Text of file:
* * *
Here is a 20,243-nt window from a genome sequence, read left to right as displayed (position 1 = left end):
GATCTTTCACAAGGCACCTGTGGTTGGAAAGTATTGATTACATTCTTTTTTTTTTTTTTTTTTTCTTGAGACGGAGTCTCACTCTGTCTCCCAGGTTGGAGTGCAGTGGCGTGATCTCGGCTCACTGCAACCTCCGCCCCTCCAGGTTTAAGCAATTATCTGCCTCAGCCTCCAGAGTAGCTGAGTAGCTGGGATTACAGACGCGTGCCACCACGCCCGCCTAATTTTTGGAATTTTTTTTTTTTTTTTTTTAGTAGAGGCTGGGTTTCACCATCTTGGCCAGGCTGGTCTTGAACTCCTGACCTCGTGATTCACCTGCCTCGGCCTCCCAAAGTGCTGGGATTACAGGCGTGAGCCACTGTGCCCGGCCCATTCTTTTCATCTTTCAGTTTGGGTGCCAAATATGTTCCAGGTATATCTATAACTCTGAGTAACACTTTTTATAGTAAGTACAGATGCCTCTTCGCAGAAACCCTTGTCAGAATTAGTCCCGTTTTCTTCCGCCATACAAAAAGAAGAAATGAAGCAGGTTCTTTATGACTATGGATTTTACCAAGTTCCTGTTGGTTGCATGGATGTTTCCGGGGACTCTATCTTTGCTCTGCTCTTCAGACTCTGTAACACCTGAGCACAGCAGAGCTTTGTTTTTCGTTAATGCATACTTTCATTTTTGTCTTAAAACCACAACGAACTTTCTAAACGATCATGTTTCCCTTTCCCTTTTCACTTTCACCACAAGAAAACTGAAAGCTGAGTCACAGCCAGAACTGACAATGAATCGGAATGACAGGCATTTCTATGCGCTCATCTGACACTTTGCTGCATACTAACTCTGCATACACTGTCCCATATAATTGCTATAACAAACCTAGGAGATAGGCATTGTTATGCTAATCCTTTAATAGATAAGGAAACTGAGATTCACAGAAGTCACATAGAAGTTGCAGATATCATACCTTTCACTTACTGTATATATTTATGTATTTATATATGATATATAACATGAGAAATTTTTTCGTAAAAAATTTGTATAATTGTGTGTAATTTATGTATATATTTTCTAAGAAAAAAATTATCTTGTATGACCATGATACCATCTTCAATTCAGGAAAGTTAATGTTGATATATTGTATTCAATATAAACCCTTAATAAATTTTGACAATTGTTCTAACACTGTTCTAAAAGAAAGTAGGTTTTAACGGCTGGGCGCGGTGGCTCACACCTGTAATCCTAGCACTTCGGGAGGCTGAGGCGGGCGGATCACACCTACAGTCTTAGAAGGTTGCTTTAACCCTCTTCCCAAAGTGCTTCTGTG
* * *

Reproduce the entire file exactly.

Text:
Here is a 20,243-nt window from a genome sequence, read left to right as displayed (position 1 = left end):
GATCTTTCACAAGGCACCTGTGGTTGGAAAGTATTGATTACATTCTTTTTTTTTTTTTTTTTTTCTTGAGACGGAGTCTCACTCTGTCTCCCAGGTTGGAGTGCAGTGGCGTGATCTCGGCTCACTGCAACCTCCGCCCCTCCAGGTTTAAGCAATTATCTGCCTCAGCCTCCAGAGTAGCTGAGTAGCTGGGATTACAGACGCGTGCCACCACGCCCGCCTAATTTTTGGAATTTTTTTTTTTTTTTTTTTAGTAGAGGCTGGGTTTCACCATCTTGGCCAGGCTGGTCTTGAACTCCTGACCTCGTGATTCACCTGCCTCGGCCTCCCAAAGTGCTGGGATTACAGGCGTGAGCCACTGTGCCCGGCCCATTCTTTTCATCTTTCAGTTTGGGTGCCAAATATGTTCCAGGTATATCTATAACTCTGAGTAACACTTTTTATAGTAAGTACAGATGCCTCTTCGCAGAAACCCTTGTCAGAATTAGTCCCGTTTTCTTCCGCCATACAAAAAGAAGAAATGAAGCAGGTTCTTTATGACTATGGATTTTACCAAGTTCCTGTTGGTTGCATGGATGTTTCCGGGGACTCTATCTTTGCTCTGCTCTTCAGACTCTGTAACACCTGAGCACAGCAGAGCTTTGTTTTTCGTTAATGCATACTTTCATTTTTGTCTTAAAACCACAACGAACTTTCTAAACGATCATGTTTCCCTTTCCCTTTTCACTTTCACCACAAGAAAACTGAAAGCTGAGTCACAGCCAGAACTGACAATGAATCGGAATGACAGGCATTTCTATGCGCTCATCTGACACTTTGCTGCATACTAACTCTGCATACACTGTCCCATATAATTGCTATAACAAACCTAGGAGATAGGCATTGTTATGCTAATCCTTTAATAGATAAGGAAACTGAGATTCACAGAAGTCACATAGAAGTTGCAGATATCATACCTTTCACTTACTGTATATATTTATGTATTTATATATGATATATAACATGAGAAATTTTTTCGTAAAAAATTTGTATAATTGTGTGTAATTTATGTATATATTTTCTAAGAAAAAAATTATCTTGTATGACCATGATACCATCTTCAATTCAGGAAAGTTAATGTTGATATATTGTATTCAATATAAACCCTTAATAAATTTTGACAATTGTTCTAACACTGTTCTAAAAGAAAGTAGGTTTTAACGGCTGGGCGCGGTGGCTCACACCTGTAATCCTAGCACTTCGGGAGGCTGAGGCGGGCGGATCACACCTACAGTCTTAGAAGGTTGCTTTAACCCTCTTCCCAAAGTGCTTCTGTG